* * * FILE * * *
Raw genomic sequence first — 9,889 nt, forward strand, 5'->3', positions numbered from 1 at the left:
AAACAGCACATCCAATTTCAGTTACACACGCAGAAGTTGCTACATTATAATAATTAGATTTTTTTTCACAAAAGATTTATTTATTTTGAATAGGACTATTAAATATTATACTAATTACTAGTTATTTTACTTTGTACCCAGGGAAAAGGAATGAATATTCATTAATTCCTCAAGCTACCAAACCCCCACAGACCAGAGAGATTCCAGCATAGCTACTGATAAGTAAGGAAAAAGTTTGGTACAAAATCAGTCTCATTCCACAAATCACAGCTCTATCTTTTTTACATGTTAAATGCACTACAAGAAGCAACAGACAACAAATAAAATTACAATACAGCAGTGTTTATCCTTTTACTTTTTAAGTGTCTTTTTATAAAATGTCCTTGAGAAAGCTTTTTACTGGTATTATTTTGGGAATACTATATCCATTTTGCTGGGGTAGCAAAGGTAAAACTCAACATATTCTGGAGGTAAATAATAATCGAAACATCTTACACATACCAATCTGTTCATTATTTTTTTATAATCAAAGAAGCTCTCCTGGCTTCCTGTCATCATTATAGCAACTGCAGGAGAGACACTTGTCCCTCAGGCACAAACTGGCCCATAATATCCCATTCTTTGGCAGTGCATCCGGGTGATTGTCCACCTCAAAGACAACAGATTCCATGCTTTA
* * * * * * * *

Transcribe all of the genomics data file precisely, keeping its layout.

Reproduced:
Raw genomic sequence first — 9,889 nt, forward strand, 5'->3', positions numbered from 1 at the left:
AAACAGCACATCCAATTTCAGTTACACACGCAGAAGTTGCTACATTATAATAATTAGATTTTTTTTCACAAAAGATTTATTTATTTTGAATAGGACTATTAAATATTATACTAATTACTAGTTATTTTACTTTGTACCCAGGGAAAAGGAATGAATATTCATTAATTCCTCAAGCTACCAAACCCCCACAGACCAGAGAGATTCCAGCATAGCTACTGATAAGTAAGGAAAAAGTTTGGTACAAAATCAGTCTCATTCCACAAATCACAGCTCTATCTTTTTTACATGTTAAATGCACTACAAGAAGCAACAGACAACAAATAAAATTACAATACAGCAGTGTTTATCCTTTTACTTTTTAAGTGTCTTTTTATAAAATGTCCTTGAGAAAGCTTTTTACTGGTATTATTTTGGGAATACTATATCCATTTTGCTGGGGTAGCAAAGGTAAAACTCAACATATTCTGGAGGTAAATAATAATCGAAACATCTTACACATACCAATCTGTTCATTATTTTTTTATAATCAAAGAAGCTCTCCTGGCTTCCTGTCATCATTATAGCAACTGCAGGAGAGACACTTGTCCCTCAGGCACAAACTGGCCCATAATATCCCATTCTTTGGCAGTGCATCCGGGTGATTGTCCACCTCAAAGACAACAGATTCCATGCTTTA